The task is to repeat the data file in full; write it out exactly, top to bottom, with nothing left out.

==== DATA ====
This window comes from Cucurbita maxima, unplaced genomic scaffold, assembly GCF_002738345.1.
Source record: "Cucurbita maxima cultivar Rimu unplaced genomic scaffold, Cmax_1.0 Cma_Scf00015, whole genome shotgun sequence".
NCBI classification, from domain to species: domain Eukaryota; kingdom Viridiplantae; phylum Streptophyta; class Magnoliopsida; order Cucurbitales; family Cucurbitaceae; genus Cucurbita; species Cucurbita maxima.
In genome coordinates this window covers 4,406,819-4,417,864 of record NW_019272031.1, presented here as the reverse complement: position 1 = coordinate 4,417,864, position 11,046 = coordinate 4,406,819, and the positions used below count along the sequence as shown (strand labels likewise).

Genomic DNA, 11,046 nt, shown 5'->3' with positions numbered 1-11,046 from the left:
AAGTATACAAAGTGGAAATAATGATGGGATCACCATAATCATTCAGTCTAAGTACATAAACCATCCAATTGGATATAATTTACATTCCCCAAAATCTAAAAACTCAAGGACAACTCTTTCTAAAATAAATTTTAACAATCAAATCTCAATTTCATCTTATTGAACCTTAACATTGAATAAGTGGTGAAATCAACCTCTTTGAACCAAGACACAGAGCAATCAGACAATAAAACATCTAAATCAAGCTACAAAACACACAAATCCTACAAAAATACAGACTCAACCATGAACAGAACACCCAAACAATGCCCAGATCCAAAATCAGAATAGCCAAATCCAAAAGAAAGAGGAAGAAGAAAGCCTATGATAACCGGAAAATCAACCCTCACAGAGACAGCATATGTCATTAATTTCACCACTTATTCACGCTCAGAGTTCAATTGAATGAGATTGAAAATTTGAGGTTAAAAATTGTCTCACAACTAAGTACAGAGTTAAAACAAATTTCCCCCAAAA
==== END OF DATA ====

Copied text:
This window comes from Cucurbita maxima, unplaced genomic scaffold, assembly GCF_002738345.1.
Source record: "Cucurbita maxima cultivar Rimu unplaced genomic scaffold, Cmax_1.0 Cma_Scf00015, whole genome shotgun sequence".
NCBI classification, from domain to species: domain Eukaryota; kingdom Viridiplantae; phylum Streptophyta; class Magnoliopsida; order Cucurbitales; family Cucurbitaceae; genus Cucurbita; species Cucurbita maxima.
In genome coordinates this window covers 4,406,819-4,417,864 of record NW_019272031.1, presented here as the reverse complement: position 1 = coordinate 4,417,864, position 11,046 = coordinate 4,406,819, and the positions used below count along the sequence as shown (strand labels likewise).

Genomic DNA, 11,046 nt, shown 5'->3' with positions numbered 1-11,046 from the left:
AAGTATACAAAGTGGAAATAATGATGGGATCACCATAATCATTCAGTCTAAGTACATAAACCATCCAATTGGATATAATTTACATTCCCCAAAATCTAAAAACTCAAGGACAACTCTTTCTAAAATAAATTTTAACAATCAAATCTCAATTTCATCTTATTGAACCTTAACATTGAATAAGTGGTGAAATCAACCTCTTTGAACCAAGACACAGAGCAATCAGACAATAAAACATCTAAATCAAGCTACAAAACACACAAATCCTACAAAAATACAGACTCAACCATGAACAGAACACCCAAACAATGCCCAGATCCAAAATCAGAATAGCCAAATCCAAAAGAAAGAGGAAGAAGAAAGCCTATGATAACCGGAAAATCAACCCTCACAGAGACAGCATATGTCATTAATTTCACCACTTATTCACGCTCAGAGTTCAATTGAATGAGATTGAAAATTTGAGGTTAAAAATTGTCTCACAACTAAGTACAGAGTTAAAACAAATTTCCCCCAAAA